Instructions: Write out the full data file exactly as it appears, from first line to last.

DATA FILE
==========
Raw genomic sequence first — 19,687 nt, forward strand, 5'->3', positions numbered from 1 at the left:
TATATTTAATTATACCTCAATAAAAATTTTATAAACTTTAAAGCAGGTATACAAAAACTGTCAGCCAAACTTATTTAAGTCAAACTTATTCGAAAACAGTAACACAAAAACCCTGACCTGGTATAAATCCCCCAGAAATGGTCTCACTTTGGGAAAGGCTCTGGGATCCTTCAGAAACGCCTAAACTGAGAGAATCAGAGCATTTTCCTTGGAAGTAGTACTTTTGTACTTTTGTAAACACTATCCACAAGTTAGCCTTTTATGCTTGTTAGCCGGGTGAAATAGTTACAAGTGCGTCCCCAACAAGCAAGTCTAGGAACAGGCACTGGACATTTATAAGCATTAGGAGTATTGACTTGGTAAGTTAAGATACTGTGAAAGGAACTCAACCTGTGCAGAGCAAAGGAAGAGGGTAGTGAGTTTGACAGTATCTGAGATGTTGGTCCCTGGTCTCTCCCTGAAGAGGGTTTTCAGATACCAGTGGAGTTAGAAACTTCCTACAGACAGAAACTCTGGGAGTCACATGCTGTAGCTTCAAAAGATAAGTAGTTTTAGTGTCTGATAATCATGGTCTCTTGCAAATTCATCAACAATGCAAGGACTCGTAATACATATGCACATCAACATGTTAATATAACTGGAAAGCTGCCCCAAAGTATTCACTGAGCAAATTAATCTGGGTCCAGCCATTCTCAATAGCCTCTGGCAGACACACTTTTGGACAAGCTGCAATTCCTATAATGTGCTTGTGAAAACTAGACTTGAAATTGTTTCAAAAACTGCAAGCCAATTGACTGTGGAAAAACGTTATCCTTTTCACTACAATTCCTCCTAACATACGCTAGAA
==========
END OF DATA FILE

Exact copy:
Raw genomic sequence first — 19,687 nt, forward strand, 5'->3', positions numbered from 1 at the left:
TATATTTAATTATACCTCAATAAAAATTTTATAAACTTTAAAGCAGGTATACAAAAACTGTCAGCCAAACTTATTTAAGTCAAACTTATTCGAAAACAGTAACACAAAAACCCTGACCTGGTATAAATCCCCCAGAAATGGTCTCACTTTGGGAAAGGCTCTGGGATCCTTCAGAAACGCCTAAACTGAGAGAATCAGAGCATTTTCCTTGGAAGTAGTACTTTTGTACTTTTGTAAACACTATCCACAAGTTAGCCTTTTATGCTTGTTAGCCGGGTGAAATAGTTACAAGTGCGTCCCCAACAAGCAAGTCTAGGAACAGGCACTGGACATTTATAAGCATTAGGAGTATTGACTTGGTAAGTTAAGATACTGTGAAAGGAACTCAACCTGTGCAGAGCAAAGGAAGAGGGTAGTGAGTTTGACAGTATCTGAGATGTTGGTCCCTGGTCTCTCCCTGAAGAGGGTTTTCAGATACCAGTGGAGTTAGAAACTTCCTACAGACAGAAACTCTGGGAGTCACATGCTGTAGCTTCAAAAGATAAGTAGTTTTAGTGTCTGATAATCATGGTCTCTTGCAAATTCATCAACAATGCAAGGACTCGTAATACATATGCACATCAACATGTTAATATAACTGGAAAGCTGCCCCAAAGTATTCACTGAGCAAATTAATCTGGGTCCAGCCATTCTCAATAGCCTCTGGCAGACACACTTTTGGACAAGCTGCAATTCCTATAATGTGCTTGTGAAAACTAGACTTGAAATTGTTTCAAAAACTGCAAGCCAATTGACTGTGGAAAAACGTTATCCTTTTCACTACAATTCCTCCTAACATACGCTAGAA